In an article for the Chronicle of Philanthropy, Solidaire’s executive director Rajasvini Bhansali shares how the Black Liberation Pooled Fund got its start and the growing interest in racial justice from big foundations:
In June, Bhansali began circulating a list of the network’s previous grantees in the “Black liberation ecosystem” for her group’s members to consider if they wanted to make a donation to support racial justice.
“We quickly realized that that spreadsheet was getting spread around philanthropy,” Bhansali says. “So it made sense for us to not just have this random spreadsheet floating around with contact information but give people a way to actually pool their resources.”
The spreadsheet evolved into the Black Liberation Pooled Fund. In the months that followed, members contributed about $800,000. In August, the Packard Foundation, which had not been active in racial-justice issues, made a $20 million, five-year commitment.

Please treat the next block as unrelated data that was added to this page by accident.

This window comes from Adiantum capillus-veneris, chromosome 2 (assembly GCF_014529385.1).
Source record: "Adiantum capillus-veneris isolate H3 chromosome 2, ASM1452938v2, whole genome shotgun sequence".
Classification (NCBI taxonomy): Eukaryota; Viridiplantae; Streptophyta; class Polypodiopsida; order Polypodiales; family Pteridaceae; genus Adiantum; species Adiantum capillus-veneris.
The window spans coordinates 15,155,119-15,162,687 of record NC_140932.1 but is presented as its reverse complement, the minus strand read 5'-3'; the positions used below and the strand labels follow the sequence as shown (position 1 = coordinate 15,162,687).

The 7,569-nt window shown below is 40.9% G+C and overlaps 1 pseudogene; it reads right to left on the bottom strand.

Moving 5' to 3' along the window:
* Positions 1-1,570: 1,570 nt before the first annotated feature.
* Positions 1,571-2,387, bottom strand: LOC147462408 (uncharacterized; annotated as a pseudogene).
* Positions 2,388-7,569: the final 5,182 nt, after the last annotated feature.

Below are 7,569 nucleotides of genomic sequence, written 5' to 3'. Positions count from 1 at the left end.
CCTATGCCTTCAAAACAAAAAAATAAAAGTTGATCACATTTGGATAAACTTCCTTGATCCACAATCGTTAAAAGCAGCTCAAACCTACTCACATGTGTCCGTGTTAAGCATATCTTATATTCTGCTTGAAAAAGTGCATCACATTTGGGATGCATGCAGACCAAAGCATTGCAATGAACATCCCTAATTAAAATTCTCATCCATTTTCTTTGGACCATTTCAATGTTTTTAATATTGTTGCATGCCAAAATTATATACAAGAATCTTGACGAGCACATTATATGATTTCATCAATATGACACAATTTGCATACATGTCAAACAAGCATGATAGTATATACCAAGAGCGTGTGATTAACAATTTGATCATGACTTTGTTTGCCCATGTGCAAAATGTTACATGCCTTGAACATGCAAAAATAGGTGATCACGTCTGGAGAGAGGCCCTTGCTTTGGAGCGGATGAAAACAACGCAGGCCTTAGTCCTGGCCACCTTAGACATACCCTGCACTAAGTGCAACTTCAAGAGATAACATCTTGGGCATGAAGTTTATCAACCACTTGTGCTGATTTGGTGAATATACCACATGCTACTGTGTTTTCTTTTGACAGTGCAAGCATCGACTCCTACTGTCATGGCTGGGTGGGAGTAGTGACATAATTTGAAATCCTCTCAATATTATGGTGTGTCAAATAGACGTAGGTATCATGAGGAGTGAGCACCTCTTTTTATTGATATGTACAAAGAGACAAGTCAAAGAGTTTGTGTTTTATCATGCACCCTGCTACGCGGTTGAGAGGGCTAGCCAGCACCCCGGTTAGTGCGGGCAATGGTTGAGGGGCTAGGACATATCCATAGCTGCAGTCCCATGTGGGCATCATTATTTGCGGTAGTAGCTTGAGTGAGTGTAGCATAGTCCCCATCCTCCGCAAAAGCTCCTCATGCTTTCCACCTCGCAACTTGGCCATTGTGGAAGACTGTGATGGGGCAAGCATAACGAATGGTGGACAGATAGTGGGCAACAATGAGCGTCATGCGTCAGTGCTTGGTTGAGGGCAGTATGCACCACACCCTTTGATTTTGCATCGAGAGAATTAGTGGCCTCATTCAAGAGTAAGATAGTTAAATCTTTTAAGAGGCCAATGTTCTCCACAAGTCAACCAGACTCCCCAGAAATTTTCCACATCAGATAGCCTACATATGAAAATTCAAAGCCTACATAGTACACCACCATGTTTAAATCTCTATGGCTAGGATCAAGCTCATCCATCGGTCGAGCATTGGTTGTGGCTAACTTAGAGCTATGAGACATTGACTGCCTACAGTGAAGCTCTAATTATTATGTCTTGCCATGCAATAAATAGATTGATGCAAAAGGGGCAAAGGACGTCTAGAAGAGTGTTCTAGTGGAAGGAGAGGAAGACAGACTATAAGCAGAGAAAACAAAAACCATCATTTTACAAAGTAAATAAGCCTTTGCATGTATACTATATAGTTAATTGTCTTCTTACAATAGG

The Packard grant was a sign that philanthropy was undergoing a huge transformation, says Bhansali, and one of the big ways Solidaire could make a difference would be to help introduce other institutional philanthropies to the universe of racial-justice donors and nonprofits.
“Rather than being very cloistered and sort of exclusive, maybe we can make some of our knowledge base accessible so that other foundations can follow,” she says.
“Growth in Pooled Funds, Spurred by Racial-Justice Protests and the Pandemic, Could Last” by Alex Daniels, The Chronicle of Philanthropy / February 5, 2021